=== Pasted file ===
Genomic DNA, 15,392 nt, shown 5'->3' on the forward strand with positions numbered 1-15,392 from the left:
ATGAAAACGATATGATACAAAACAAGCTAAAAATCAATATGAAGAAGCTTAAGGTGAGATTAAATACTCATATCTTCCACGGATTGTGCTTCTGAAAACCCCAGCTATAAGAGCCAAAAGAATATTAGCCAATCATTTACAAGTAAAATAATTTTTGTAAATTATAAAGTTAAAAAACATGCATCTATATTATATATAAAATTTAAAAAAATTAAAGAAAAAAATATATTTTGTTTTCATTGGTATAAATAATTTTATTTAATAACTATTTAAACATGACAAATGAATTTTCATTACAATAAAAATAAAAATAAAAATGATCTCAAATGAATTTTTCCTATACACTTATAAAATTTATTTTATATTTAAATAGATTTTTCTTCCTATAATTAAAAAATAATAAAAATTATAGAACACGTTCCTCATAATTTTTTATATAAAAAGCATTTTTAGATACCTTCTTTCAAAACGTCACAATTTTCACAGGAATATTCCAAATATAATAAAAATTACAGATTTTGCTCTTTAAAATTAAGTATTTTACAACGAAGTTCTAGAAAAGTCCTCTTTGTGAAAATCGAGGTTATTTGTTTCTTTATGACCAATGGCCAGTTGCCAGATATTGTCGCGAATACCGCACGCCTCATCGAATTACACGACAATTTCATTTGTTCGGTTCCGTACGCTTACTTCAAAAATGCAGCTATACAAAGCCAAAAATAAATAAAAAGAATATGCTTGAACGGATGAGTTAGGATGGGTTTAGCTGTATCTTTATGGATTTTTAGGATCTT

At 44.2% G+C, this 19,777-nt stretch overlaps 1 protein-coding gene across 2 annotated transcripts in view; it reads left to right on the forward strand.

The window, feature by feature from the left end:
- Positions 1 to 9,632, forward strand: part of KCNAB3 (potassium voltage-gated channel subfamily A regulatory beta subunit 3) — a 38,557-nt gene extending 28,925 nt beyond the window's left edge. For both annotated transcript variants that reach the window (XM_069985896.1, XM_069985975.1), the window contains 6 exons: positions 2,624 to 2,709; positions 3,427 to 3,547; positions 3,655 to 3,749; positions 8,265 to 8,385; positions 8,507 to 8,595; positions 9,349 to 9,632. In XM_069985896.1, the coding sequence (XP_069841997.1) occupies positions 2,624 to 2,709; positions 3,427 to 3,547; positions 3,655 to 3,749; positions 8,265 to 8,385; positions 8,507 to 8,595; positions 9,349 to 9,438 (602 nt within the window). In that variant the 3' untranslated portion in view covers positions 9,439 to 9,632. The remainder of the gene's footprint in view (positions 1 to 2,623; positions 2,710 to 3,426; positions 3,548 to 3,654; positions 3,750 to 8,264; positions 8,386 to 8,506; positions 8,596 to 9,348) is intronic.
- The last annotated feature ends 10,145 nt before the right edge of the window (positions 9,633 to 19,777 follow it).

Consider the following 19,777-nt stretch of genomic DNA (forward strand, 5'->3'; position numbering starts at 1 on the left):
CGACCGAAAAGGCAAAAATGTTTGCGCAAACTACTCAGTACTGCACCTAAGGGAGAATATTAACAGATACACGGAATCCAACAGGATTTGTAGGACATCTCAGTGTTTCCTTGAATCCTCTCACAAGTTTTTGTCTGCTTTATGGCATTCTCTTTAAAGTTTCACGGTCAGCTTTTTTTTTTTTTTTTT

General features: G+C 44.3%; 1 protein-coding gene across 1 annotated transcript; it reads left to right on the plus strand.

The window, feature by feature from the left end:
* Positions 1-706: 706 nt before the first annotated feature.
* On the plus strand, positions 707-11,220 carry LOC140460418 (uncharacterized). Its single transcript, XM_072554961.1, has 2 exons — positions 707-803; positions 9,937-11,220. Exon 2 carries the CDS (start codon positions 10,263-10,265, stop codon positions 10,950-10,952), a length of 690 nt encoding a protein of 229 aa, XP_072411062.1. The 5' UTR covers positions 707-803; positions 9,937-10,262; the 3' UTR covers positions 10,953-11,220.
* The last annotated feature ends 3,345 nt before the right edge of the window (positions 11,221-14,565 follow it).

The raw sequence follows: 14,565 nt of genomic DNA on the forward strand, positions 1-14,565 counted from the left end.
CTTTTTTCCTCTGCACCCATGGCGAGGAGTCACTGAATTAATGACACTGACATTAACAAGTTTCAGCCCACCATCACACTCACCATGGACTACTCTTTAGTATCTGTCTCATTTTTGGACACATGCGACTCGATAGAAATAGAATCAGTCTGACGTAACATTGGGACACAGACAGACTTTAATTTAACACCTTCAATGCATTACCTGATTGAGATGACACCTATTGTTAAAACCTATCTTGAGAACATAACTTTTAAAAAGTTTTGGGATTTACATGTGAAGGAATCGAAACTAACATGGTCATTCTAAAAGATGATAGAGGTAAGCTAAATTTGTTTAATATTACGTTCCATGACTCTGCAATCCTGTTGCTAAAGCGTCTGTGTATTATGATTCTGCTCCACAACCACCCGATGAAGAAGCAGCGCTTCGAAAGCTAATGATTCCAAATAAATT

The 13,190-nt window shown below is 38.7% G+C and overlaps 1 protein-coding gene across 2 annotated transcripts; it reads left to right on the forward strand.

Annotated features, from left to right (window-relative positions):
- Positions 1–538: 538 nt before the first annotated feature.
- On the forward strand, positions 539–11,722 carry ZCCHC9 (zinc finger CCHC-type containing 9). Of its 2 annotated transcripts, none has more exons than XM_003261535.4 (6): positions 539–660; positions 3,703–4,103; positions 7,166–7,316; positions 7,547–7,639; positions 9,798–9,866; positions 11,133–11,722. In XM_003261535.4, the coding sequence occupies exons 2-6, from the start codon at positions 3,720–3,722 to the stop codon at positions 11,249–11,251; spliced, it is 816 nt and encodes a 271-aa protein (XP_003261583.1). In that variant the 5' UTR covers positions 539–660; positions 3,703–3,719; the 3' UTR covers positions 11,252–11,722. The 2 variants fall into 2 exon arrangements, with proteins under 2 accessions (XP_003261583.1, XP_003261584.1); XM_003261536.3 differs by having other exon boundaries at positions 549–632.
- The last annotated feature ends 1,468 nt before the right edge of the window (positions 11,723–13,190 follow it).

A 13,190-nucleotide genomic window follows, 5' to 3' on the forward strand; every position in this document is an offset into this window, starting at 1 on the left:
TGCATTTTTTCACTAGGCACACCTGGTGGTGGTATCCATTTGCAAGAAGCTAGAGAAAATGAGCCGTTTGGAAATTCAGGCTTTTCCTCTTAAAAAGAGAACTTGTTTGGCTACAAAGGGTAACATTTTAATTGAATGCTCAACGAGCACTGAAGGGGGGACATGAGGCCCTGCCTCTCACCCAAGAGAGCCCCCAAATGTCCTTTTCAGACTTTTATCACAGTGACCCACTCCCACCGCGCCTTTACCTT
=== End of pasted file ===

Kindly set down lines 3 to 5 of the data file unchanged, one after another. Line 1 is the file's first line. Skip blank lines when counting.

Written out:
At 44.2% G+C, this 19,777-nt stretch overlaps 1 protein-coding gene across 2 annotated transcripts in view; it reads left to right on the forward strand.

The window, feature by feature from the left end:
- Positions 1 to 9,632, forward strand: part of KCNAB3 (potassium voltage-gated channel subfamily A regulatory beta subunit 3) — a 38,557-nt gene extending 28,925 nt beyond the window's left edge. For both annotated transcript variants that reach the window (XM_069985896.1, XM_069985975.1), the window contains 6 exons: positions 2,624 to 2,709; positions 3,427 to 3,547; positions 3,655 to 3,749; positions 8,265 to 8,385; positions 8,507 to 8,595; positions 9,349 to 9,632. In XM_069985896.1, the coding sequence (XP_069841997.1) occupies positions 2,624 to 2,709; positions 3,427 to 3,547; positions 3,655 to 3,749; positions 8,265 to 8,385; positions 8,507 to 8,595; positions 9,349 to 9,438 (602 nt within the window). In that variant the 3' untranslated portion in view covers positions 9,439 to 9,632. The remainder of the gene's footprint in view (positions 1 to 2,623; positions 2,710 to 3,426; positions 3,548 to 3,654; positions 3,750 to 8,264; positions 8,386 to 8,506; positions 8,596 to 9,348) is intronic.